Now, imagine one of these ideal Tube-travelers embarking on a west-bound train on the Piccadilly Line, eventually ending up at another transit point essential to the infrastructure and identity of London. Here, at Heathrow Airport, two quite recent books may motivate the traveler to reflect also upon the meanings of this particular space. Similar to the titles in the Penguin Underground Lines series, the two books were the results of a campaign that sought to encourage renewed attention to a space of transit. The airport, the campaign, and its literary outcomes, however, were entangled in circumstances that made this place making initiative somewhat different in character.
Between Routine and Magic: The Heathrow Airport Writer-in-Residence Campaign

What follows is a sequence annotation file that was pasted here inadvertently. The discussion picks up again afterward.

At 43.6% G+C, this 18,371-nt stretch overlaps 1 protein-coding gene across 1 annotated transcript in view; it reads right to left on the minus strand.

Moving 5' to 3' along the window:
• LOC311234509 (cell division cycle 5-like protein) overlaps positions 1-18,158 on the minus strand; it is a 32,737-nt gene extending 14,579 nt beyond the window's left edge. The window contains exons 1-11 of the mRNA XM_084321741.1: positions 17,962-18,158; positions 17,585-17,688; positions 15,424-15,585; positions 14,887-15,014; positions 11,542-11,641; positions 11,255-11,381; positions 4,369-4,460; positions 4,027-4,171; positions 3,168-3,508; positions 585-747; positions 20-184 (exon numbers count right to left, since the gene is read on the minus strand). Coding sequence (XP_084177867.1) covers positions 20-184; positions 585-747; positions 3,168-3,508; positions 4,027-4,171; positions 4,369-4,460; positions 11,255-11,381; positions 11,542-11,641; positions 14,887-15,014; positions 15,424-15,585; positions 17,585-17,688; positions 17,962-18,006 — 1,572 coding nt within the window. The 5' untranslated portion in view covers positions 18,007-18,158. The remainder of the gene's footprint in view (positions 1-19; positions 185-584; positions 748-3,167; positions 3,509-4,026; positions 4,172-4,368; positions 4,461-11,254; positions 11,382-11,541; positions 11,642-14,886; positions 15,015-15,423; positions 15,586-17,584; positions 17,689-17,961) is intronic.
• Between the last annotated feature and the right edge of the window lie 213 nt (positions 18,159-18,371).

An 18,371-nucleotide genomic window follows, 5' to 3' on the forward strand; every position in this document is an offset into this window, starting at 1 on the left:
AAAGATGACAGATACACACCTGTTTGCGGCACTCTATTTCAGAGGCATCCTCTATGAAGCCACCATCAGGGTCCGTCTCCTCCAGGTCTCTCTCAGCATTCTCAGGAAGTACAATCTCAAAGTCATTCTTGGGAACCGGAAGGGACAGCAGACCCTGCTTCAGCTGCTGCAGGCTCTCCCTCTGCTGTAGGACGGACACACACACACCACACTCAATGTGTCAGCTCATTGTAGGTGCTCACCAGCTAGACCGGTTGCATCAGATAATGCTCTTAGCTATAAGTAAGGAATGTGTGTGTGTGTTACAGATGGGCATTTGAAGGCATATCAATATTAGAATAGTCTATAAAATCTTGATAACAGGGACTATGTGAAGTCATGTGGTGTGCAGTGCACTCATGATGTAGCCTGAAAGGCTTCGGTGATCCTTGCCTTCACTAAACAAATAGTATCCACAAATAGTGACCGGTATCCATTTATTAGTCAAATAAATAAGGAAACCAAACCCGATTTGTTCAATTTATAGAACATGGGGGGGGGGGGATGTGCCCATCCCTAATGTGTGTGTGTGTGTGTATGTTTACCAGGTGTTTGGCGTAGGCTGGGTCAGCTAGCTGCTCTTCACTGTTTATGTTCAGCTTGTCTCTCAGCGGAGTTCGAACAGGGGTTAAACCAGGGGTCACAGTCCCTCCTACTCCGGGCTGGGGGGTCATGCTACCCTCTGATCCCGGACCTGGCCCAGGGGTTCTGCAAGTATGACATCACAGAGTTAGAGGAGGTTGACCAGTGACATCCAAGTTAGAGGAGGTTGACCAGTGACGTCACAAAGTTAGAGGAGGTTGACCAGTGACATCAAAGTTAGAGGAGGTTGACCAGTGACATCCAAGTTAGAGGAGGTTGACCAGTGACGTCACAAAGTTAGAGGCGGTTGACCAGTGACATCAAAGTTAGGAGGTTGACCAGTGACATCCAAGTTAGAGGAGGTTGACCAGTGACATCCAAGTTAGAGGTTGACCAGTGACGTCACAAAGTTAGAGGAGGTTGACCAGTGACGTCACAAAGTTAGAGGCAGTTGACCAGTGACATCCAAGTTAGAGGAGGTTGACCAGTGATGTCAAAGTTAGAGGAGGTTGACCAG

Spaces of transit and transportation often tend to be dismissed collectively as artificial and rational spaces, but there are significant differences between various spaces, not least between the two in focus here. While physically connected, the London Underground and Heathrow Airport are embedded in diverse or even conflicting connotations, mythologies and pre-requisites. Where one is fixed on transportation above ground, the other is focused on movement below ground. And where the underground is deeply entrenched in the local and in underworld mythologies, the airport is intrinsically linked to global and cosmopolitan perspectives and has been associated with the celestial through long-lasting dreams of flight. For the same reasons that the underground has grown into a largely naturalized space—due to its longer history, its invisible subterranean extensions, and its integration with the city's built environment—the airport has not. Other significant differences concern political and economic pretexts. Whereas the London Underground is a public means of transportation managed by a local government body, Heathrow Airport is privately owned and depends on the persistence of international corporate business and consumerism; and while the underground could relate to modes of “train bragging,” pertaining to railway travel as an environmental-friendly option, the airport and air travel are increasingly confronted with issues of sustainability and sentiments of shame. These subtexts and preconditions, of course, brought distinct incentives to the campaigns and particular modes of engagement for the writers involved.